(Photo via recyclenation)

Despite not sounding like a big deal, this is very good news that has been a long time coming for Argentina.

The U.S. originally banned the entry of Argentine lemons into the States back in 2001, and it has taken years to finally be reapproved — considering a request was made back in 2008. However, according to a statement released by the Argentine Ministry of Production, as of 2017 and with the appropriate phytosanitary certificates, fresh lemons produced in Argentina will be making their way onto North American store shelves in the coming year.

The United States Department of Agriculture (USDA) sent the regulation to authorize the entry of Argentine lemons. Once published, it will be available on the website of the US Federal Register and will take effect within 30 days.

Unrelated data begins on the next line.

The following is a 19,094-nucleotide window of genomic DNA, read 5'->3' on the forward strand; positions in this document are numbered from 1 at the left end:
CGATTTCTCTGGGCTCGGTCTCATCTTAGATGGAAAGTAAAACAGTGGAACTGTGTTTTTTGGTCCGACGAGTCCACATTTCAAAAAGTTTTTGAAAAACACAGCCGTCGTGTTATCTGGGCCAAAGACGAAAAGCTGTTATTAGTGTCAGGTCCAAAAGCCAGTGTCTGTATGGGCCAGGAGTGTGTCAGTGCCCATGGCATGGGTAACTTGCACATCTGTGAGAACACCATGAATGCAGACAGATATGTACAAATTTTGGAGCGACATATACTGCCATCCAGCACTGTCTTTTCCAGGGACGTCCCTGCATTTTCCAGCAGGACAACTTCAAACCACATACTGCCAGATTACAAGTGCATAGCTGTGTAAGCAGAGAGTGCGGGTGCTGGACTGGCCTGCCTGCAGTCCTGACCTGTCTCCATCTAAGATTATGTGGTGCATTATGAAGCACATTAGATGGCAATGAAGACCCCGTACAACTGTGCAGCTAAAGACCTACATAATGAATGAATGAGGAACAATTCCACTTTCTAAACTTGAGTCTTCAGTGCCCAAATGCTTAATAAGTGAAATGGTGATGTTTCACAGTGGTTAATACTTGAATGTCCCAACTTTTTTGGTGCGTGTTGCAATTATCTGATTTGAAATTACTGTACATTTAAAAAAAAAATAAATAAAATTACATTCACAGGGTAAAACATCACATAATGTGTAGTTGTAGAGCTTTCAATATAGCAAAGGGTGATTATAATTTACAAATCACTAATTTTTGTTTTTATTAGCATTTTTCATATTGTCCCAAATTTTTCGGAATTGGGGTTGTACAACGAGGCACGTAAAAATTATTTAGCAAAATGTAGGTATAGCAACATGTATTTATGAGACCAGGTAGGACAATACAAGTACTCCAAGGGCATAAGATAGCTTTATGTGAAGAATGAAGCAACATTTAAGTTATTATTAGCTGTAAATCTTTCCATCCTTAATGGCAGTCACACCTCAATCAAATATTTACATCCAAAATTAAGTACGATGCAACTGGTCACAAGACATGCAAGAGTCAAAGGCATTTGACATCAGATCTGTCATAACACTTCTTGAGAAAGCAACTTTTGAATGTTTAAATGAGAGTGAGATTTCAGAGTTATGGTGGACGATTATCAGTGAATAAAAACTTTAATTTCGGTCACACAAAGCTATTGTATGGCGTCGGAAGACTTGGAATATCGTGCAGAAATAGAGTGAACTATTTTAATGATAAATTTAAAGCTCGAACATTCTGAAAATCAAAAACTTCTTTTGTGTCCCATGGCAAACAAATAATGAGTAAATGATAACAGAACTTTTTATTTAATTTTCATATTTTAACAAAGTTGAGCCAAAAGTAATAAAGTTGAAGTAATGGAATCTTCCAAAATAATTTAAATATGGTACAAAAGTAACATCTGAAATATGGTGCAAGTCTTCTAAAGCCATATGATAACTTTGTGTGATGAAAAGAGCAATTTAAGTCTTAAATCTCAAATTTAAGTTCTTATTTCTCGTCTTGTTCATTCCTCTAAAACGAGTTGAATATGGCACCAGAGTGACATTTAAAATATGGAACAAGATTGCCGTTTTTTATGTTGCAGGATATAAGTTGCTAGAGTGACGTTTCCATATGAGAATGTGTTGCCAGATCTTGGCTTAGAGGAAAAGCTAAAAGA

One concern when dealing with these lemons is the reproduction of the Mediterranean fly. SENASA is already working with the US agency to meet the requirement that Argentine lemons be treated to prevent this, so that they can enter the United States for the next harvest, estimated to be April 2017.

The bilateral cooperation between the Argentine Ministry of Production and the United States Department of Commerce represents the efforts of both countries toward improving the regional economy and business relations between the U.S. and Argentina. The primary aim of the venture being to increase and diversify bilateral flows of goods and services — a very positive take on the old saying “when life gives you lemons.”